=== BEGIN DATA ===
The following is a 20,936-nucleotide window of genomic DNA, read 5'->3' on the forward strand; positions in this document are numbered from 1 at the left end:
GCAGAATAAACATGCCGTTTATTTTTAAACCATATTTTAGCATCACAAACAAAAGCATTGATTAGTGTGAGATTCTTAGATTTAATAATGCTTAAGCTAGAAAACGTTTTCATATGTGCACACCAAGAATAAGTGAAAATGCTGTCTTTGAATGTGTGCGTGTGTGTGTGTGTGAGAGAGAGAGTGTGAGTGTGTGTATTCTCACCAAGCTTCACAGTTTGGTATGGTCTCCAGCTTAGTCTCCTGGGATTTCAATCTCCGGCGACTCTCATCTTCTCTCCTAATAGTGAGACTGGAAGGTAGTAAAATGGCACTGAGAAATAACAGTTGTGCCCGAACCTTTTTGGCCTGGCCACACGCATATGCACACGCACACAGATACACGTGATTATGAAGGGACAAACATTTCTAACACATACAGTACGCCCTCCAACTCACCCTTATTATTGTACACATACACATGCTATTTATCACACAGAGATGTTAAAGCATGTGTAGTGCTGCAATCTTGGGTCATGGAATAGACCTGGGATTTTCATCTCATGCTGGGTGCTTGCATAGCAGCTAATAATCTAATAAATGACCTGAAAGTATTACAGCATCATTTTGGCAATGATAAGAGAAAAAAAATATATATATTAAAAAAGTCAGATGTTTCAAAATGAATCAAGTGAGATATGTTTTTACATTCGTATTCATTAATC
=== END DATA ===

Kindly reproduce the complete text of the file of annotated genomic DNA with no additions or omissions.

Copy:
The following is a 20,936-nucleotide window of genomic DNA, read 5'->3' on the forward strand; positions in this document are numbered from 1 at the left end:
GCAGAATAAACATGCCGTTTATTTTTAAACCATATTTTAGCATCACAAACAAAAGCATTGATTAGTGTGAGATTCTTAGATTTAATAATGCTTAAGCTAGAAAACGTTTTCATATGTGCACACCAAGAATAAGTGAAAATGCTGTCTTTGAATGTGTGCGTGTGTGTGTGTGTGAGAGAGAGAGTGTGAGTGTGTGTATTCTCACCAAGCTTCACAGTTTGGTATGGTCTCCAGCTTAGTCTCCTGGGATTTCAATCTCCGGCGACTCTCATCTTCTCTCCTAATAGTGAGACTGGAAGGTAGTAAAATGGCACTGAGAAATAACAGTTGTGCCCGAACCTTTTTGGCCTGGCCACACGCATATGCACACGCACACAGATACACGTGATTATGAAGGGACAAACATTTCTAACACATACAGTACGCCCTCCAACTCACCCTTATTATTGTACACATACACATGCTATTTATCACACAGAGATGTTAAAGCATGTGTAGTGCTGCAATCTTGGGTCATGGAATAGACCTGGGATTTTCATCTCATGCTGGGTGCTTGCATAGCAGCTAATAATCTAATAAATGACCTGAAAGTATTACAGCATCATTTTGGCAATGATAAGAGAAAAAAAATATATATATTAAAAAAGTCAGATGTTTCAAAATGAATCAAGTGAGATATGTTTTTACATTCGTATTCATTAATC